SPEAKING TO thousands of followers, Farrakhan railed against the US Jewish community’s supposed influence over the media, an antisemitic trope that has long been a popular talking point for the black nationalist leader.

In one part of the address, Farrakhan said that the “Jews were responsible for all of this filth and degenerate behavior that Hollywood is putting out turning men into women and women into men.”

“White folks are going down. And Satan is going down. And Farrakhan, by God’s grace, has pulled the cover off of that Satanic Jew and I’m here to say your time is up, your world is through,” Farrakhan added.

Saviours’ Day is a holiday of the Nation of Islam commemorating the birth of its founder, Wallace Fard Muhammad.

Other notable remarks made by Farrakhan during the his speech in Chicago included the notion that Jews are part of “the Synagogue of Satan”; that the “white people running Mexico” are Mexican-Jews; that Jews control various countries including Ukraine, France, Poland and Germany where they take advantage of the money, the culture and the business; that Jesus called Jews “the children of the devil”; and “when you want something in this world, the Jew holds the door.”

He also claimed that Jews control the US government and the FBI and use marijuana to feminize black men.

In an apparent response to the controversy, Mallory posted to Twitter on Friday evening: “Family... thank you for loving me and for knowing the truth about who I am. My work speaks for itself... my words have been clear... my love for people is deep. Whatever else they say about me is a LIE. Thank you for continuing to hold me up. I stand on my reputation!”
The ADL noted that in recent years, Farrakhan has embarked on a wide-ranging anti-Jewish campaign, which has featured some of the most hateful speeches of his career.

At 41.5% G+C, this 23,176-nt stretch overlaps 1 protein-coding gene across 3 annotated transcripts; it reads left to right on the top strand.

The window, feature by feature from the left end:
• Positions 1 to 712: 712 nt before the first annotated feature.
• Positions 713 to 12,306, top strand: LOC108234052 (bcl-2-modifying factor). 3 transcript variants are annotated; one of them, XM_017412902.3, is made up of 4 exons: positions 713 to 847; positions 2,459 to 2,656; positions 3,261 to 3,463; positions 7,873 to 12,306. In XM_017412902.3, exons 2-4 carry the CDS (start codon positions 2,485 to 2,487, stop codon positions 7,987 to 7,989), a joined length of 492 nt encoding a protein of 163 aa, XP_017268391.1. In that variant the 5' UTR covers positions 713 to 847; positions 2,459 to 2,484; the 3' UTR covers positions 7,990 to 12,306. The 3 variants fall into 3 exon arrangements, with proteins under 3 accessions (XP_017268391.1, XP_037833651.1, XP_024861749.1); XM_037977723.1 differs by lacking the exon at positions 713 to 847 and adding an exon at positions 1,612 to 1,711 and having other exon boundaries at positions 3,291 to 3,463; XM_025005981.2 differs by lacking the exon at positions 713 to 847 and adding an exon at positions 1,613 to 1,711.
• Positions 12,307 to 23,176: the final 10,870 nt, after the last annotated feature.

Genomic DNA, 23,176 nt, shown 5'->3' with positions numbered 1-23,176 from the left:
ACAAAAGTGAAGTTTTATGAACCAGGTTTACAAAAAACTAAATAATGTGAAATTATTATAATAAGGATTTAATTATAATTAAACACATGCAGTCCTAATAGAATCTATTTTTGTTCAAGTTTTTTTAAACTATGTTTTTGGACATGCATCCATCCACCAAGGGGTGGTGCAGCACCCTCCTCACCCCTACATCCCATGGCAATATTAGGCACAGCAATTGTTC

“He has repeatedly alleged that the Jewish people were responsible for the slave trade as well as the 9/11 attacks, and that they continue conspire to control the government, the media, Hollywood, and various black individuals and organizations,” the organization said.

Despite Farrakhan’s disposition toward the Jewish community, the New York native has been able to garner support from well-known politicians and public officials over the years.

US Rep. Danny Davis (D-Illinois) recently praised Farrakhan as “an outstanding human being.” He later told the ADL that he was misquoted and insisted he rejects antisemitism in all forms.

US Reps. Maxine Waters and Barbara Lee of California, Al Green of Texas and William Jefferson of Louisiana have also been captured embracing Farrakhan, with a video posted to YouTube in 2009 showing them coordinating a response to Hurricane Katrina.

“At a time when antisemitism indisputably is on the rise and our society seems more divided, the inability of public figures to denounce the words and leadership of Farrakhan is a problem – not only for Jews, many of whom are and want to continue to be active partners in the fight against hate in this country – but also for all those who believe in equal justice and dignity for all,” ADL president Jonathan Greenblatt said.